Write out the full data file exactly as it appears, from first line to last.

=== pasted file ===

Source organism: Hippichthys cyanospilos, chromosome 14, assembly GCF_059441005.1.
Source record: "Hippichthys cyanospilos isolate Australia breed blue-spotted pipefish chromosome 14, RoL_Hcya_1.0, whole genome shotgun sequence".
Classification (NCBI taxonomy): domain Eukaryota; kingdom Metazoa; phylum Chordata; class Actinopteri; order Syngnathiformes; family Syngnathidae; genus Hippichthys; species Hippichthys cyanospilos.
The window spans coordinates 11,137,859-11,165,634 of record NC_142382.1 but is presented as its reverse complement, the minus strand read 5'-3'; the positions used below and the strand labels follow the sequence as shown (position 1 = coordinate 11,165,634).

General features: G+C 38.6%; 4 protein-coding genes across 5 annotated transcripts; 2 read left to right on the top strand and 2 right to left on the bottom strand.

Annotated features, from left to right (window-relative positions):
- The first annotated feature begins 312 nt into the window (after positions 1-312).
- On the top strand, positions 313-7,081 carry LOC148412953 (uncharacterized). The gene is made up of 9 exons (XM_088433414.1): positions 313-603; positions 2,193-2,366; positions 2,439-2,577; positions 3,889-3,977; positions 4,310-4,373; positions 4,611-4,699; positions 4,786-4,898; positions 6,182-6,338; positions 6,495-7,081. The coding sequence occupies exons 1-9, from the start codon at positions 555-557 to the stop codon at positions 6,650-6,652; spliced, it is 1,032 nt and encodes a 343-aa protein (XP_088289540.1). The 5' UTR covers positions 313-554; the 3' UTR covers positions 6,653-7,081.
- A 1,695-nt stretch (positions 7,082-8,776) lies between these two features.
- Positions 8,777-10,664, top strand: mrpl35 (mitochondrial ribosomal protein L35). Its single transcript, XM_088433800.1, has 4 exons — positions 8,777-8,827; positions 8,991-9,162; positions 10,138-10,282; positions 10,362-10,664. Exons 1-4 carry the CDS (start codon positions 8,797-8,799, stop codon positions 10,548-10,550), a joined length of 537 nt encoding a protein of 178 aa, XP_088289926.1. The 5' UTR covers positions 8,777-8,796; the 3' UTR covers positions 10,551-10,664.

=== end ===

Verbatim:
Source organism: Hippichthys cyanospilos, chromosome 14, assembly GCF_059441005.1.
Source record: "Hippichthys cyanospilos isolate Australia breed blue-spotted pipefish chromosome 14, RoL_Hcya_1.0, whole genome shotgun sequence".
Classification (NCBI taxonomy): domain Eukaryota; kingdom Metazoa; phylum Chordata; class Actinopteri; order Syngnathiformes; family Syngnathidae; genus Hippichthys; species Hippichthys cyanospilos.
The window spans coordinates 11,137,859-11,165,634 of record NC_142382.1 but is presented as its reverse complement, the minus strand read 5'-3'; the positions used below and the strand labels follow the sequence as shown (position 1 = coordinate 11,165,634).

General features: G+C 38.6%; 4 protein-coding genes across 5 annotated transcripts; 2 read left to right on the top strand and 2 right to left on the bottom strand.

Annotated features, from left to right (window-relative positions):
- The first annotated feature begins 312 nt into the window (after positions 1-312).
- On the top strand, positions 313-7,081 carry LOC148412953 (uncharacterized). The gene is made up of 9 exons (XM_088433414.1): positions 313-603; positions 2,193-2,366; positions 2,439-2,577; positions 3,889-3,977; positions 4,310-4,373; positions 4,611-4,699; positions 4,786-4,898; positions 6,182-6,338; positions 6,495-7,081. The coding sequence occupies exons 1-9, from the start codon at positions 555-557 to the stop codon at positions 6,650-6,652; spliced, it is 1,032 nt and encodes a 343-aa protein (XP_088289540.1). The 5' UTR covers positions 313-554; the 3' UTR covers positions 6,653-7,081.
- A 1,695-nt stretch (positions 7,082-8,776) lies between these two features.
- Positions 8,777-10,664, top strand: mrpl35 (mitochondrial ribosomal protein L35). Its single transcript, XM_088433800.1, has 4 exons — positions 8,777-8,827; positions 8,991-9,162; positions 10,138-10,282; positions 10,362-10,664. Exons 1-4 carry the CDS (start codon positions 8,797-8,799, stop codon positions 10,548-10,550), a joined length of 537 nt encoding a protein of 178 aa, XP_088289926.1. The 5' UTR covers positions 8,777-8,796; the 3' UTR covers positions 10,551-10,664.